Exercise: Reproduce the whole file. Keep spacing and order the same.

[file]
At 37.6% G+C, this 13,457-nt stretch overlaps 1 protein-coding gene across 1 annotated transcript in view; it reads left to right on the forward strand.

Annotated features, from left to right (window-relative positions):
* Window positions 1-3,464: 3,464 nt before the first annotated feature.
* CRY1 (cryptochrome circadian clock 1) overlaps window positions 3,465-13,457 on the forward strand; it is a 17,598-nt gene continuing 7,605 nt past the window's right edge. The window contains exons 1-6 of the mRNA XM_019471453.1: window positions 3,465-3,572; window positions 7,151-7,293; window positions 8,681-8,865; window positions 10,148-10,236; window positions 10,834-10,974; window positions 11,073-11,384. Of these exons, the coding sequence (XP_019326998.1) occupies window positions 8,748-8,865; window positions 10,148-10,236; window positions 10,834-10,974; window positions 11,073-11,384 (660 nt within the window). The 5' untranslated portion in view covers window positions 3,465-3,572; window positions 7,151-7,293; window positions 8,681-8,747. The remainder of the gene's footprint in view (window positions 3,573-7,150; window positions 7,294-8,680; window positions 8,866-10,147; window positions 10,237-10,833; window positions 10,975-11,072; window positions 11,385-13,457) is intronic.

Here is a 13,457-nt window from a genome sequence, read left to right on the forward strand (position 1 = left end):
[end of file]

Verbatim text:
At 37.6% G+C, this 13,457-nt stretch overlaps 1 protein-coding gene across 1 annotated transcript in view; it reads left to right on the forward strand.

Annotated features, from left to right (window-relative positions):
* Window positions 1-3,464: 3,464 nt before the first annotated feature.
* CRY1 (cryptochrome circadian clock 1) overlaps window positions 3,465-13,457 on the forward strand; it is a 17,598-nt gene continuing 7,605 nt past the window's right edge. The window contains exons 1-6 of the mRNA XM_019471453.1: window positions 3,465-3,572; window positions 7,151-7,293; window positions 8,681-8,865; window positions 10,148-10,236; window positions 10,834-10,974; window positions 11,073-11,384. Of these exons, the coding sequence (XP_019326998.1) occupies window positions 8,748-8,865; window positions 10,148-10,236; window positions 10,834-10,974; window positions 11,073-11,384 (660 nt within the window). The 5' untranslated portion in view covers window positions 3,465-3,572; window positions 7,151-7,293; window positions 8,681-8,747. The remainder of the gene's footprint in view (window positions 3,573-7,150; window positions 7,294-8,680; window positions 8,866-10,147; window positions 10,237-10,833; window positions 10,975-11,072; window positions 11,385-13,457) is intronic.

Here is a 13,457-nt window from a genome sequence, read left to right on the forward strand (position 1 = left end):